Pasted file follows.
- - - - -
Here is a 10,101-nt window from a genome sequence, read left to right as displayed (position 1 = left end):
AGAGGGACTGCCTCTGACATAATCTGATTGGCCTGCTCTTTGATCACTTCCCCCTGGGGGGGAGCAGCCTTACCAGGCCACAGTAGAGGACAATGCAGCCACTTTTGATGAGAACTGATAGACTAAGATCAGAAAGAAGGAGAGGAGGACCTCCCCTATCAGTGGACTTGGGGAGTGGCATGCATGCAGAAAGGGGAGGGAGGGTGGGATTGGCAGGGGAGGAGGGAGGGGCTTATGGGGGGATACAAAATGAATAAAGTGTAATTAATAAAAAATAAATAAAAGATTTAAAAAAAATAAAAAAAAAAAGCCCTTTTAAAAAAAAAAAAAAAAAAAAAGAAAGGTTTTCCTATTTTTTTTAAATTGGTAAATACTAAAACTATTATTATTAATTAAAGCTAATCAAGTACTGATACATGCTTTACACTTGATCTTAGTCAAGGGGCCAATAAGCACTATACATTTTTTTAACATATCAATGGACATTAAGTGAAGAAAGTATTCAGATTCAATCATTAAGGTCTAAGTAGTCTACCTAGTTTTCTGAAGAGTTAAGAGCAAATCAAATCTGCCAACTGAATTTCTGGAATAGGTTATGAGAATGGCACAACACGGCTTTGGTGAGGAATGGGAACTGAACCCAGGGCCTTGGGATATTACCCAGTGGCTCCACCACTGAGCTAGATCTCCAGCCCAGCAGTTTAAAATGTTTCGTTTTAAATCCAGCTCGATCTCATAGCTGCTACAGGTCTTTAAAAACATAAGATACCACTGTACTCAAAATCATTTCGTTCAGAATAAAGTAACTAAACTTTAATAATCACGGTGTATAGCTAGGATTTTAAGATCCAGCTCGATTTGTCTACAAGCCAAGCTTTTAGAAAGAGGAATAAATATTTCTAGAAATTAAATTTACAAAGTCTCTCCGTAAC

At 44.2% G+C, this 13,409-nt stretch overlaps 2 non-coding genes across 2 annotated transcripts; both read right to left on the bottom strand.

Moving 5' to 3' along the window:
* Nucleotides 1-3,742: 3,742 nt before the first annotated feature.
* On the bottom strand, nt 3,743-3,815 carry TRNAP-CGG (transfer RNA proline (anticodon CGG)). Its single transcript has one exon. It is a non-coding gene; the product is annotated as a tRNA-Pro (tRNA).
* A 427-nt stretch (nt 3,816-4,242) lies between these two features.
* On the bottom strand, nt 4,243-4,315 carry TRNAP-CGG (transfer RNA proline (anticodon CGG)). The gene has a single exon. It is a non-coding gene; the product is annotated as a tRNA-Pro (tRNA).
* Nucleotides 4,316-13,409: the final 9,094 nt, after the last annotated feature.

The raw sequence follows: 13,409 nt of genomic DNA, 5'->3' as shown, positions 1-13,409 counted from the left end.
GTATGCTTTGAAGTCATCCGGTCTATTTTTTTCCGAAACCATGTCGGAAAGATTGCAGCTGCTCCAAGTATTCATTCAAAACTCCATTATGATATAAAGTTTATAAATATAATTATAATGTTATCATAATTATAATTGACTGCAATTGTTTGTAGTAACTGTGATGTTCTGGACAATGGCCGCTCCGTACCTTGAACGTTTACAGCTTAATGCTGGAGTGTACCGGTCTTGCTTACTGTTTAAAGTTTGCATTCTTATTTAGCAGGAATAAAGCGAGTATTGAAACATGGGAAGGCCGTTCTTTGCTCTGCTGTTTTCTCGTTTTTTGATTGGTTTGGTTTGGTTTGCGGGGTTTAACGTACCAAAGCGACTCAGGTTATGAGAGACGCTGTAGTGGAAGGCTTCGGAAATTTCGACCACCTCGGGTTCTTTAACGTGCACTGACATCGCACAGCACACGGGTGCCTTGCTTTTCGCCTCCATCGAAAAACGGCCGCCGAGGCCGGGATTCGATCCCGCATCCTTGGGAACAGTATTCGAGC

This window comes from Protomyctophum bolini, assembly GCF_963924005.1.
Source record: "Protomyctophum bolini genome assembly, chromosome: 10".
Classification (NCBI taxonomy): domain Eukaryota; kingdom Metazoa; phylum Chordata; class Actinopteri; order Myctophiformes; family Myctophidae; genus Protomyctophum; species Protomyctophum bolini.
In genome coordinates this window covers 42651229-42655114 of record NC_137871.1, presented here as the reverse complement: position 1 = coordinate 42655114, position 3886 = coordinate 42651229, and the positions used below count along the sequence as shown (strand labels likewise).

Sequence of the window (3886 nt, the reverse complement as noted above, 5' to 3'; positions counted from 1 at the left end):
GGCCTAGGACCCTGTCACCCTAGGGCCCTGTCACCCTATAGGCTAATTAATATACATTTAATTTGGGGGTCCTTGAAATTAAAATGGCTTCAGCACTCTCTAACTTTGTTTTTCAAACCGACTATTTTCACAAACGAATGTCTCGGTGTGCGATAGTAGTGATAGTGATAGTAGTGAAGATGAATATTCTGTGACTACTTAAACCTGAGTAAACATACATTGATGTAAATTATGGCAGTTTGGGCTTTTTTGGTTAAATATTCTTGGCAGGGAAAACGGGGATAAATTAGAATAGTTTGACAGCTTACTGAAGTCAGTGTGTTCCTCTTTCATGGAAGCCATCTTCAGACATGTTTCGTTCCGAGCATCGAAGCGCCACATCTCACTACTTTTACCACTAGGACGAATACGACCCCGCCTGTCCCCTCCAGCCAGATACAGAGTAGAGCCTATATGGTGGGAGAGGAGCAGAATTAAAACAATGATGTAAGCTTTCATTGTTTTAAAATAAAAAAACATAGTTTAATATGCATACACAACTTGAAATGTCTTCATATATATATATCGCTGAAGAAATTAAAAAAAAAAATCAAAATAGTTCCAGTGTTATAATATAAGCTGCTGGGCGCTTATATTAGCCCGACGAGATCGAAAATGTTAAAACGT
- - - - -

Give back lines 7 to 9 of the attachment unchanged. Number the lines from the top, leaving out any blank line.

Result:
* A 427-nt stretch (nt 3,816-4,242) lies between these two features.
* On the bottom strand, nt 4,243-4,315 carry TRNAP-CGG (transfer RNA proline (anticodon CGG)). The gene has a single exon. It is a non-coding gene; the product is annotated as a tRNA-Pro (tRNA).
* Nucleotides 4,316-13,409: the final 9,094 nt, after the last annotated feature.